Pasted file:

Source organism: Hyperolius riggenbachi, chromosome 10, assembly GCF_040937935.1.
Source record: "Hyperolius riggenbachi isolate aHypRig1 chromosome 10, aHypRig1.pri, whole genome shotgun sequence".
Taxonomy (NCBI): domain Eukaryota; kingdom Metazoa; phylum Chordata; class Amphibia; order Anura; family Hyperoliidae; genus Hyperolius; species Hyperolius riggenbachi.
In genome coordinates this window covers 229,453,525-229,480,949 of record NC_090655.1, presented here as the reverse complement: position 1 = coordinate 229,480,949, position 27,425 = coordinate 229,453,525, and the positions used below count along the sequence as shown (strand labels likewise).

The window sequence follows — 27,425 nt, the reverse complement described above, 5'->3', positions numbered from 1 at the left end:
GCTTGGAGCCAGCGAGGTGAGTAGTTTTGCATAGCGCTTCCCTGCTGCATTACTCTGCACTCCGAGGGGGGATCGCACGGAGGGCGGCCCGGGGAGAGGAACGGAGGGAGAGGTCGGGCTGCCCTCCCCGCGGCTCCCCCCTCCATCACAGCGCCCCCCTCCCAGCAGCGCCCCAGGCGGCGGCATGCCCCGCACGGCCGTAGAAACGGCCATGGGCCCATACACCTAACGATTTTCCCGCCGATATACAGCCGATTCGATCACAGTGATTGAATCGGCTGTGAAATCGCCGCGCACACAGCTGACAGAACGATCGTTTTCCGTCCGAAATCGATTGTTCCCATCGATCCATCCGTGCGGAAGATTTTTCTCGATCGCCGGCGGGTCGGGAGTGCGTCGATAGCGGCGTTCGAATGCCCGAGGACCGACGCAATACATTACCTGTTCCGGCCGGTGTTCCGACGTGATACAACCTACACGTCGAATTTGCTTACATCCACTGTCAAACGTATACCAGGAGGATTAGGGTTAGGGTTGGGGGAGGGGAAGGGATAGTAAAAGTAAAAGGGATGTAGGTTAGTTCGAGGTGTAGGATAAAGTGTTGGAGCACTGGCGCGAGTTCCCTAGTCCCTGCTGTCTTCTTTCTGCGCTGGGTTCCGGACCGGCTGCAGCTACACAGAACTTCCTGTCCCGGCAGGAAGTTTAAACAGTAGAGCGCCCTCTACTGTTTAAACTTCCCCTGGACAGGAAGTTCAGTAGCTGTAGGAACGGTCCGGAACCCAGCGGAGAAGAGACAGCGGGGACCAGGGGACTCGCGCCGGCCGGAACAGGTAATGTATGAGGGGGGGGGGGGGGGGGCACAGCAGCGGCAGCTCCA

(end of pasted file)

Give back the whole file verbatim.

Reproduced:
Source organism: Hyperolius riggenbachi, chromosome 10, assembly GCF_040937935.1.
Source record: "Hyperolius riggenbachi isolate aHypRig1 chromosome 10, aHypRig1.pri, whole genome shotgun sequence".
Taxonomy (NCBI): domain Eukaryota; kingdom Metazoa; phylum Chordata; class Amphibia; order Anura; family Hyperoliidae; genus Hyperolius; species Hyperolius riggenbachi.
In genome coordinates this window covers 229,453,525-229,480,949 of record NC_090655.1, presented here as the reverse complement: position 1 = coordinate 229,480,949, position 27,425 = coordinate 229,453,525, and the positions used below count along the sequence as shown (strand labels likewise).

The window sequence follows — 27,425 nt, the reverse complement described above, 5'->3', positions numbered from 1 at the left end:
GCTTGGAGCCAGCGAGGTGAGTAGTTTTGCATAGCGCTTCCCTGCTGCATTACTCTGCACTCCGAGGGGGGATCGCACGGAGGGCGGCCCGGGGAGAGGAACGGAGGGAGAGGTCGGGCTGCCCTCCCCGCGGCTCCCCCCTCCATCACAGCGCCCCCCTCCCAGCAGCGCCCCAGGCGGCGGCATGCCCCGCACGGCCGTAGAAACGGCCATGGGCCCATACACCTAACGATTTTCCCGCCGATATACAGCCGATTCGATCACAGTGATTGAATCGGCTGTGAAATCGCCGCGCACACAGCTGACAGAACGATCGTTTTCCGTCCGAAATCGATTGTTCCCATCGATCCATCCGTGCGGAAGATTTTTCTCGATCGCCGGCGGGTCGGGAGTGCGTCGATAGCGGCGTTCGAATGCCCGAGGACCGACGCAATACATTACCTGTTCCGGCCGGTGTTCCGACGTGATACAACCTACACGTCGAATTTGCTTACATCCACTGTCAAACGTATACCAGGAGGATTAGGGTTAGGGTTGGGGGAGGGGAAGGGATAGTAAAAGTAAAAGGGATGTAGGTTAGTTCGAGGTGTAGGATAAAGTGTTGGAGCACTGGCGCGAGTTCCCTAGTCCCTGCTGTCTTCTTTCTGCGCTGGGTTCCGGACCGGCTGCAGCTACACAGAACTTCCTGTCCCGGCAGGAAGTTTAAACAGTAGAGCGCCCTCTACTGTTTAAACTTCCCCTGGACAGGAAGTTCAGTAGCTGTAGGAACGGTCCGGAACCCAGCGGAGAAGAGACAGCGGGGACCAGGGGACTCGCGCCGGCCGGAACAGGTAATGTATGAGGGGGGGGGGGGGGGGGCACAGCAGCGGCAGCTCCA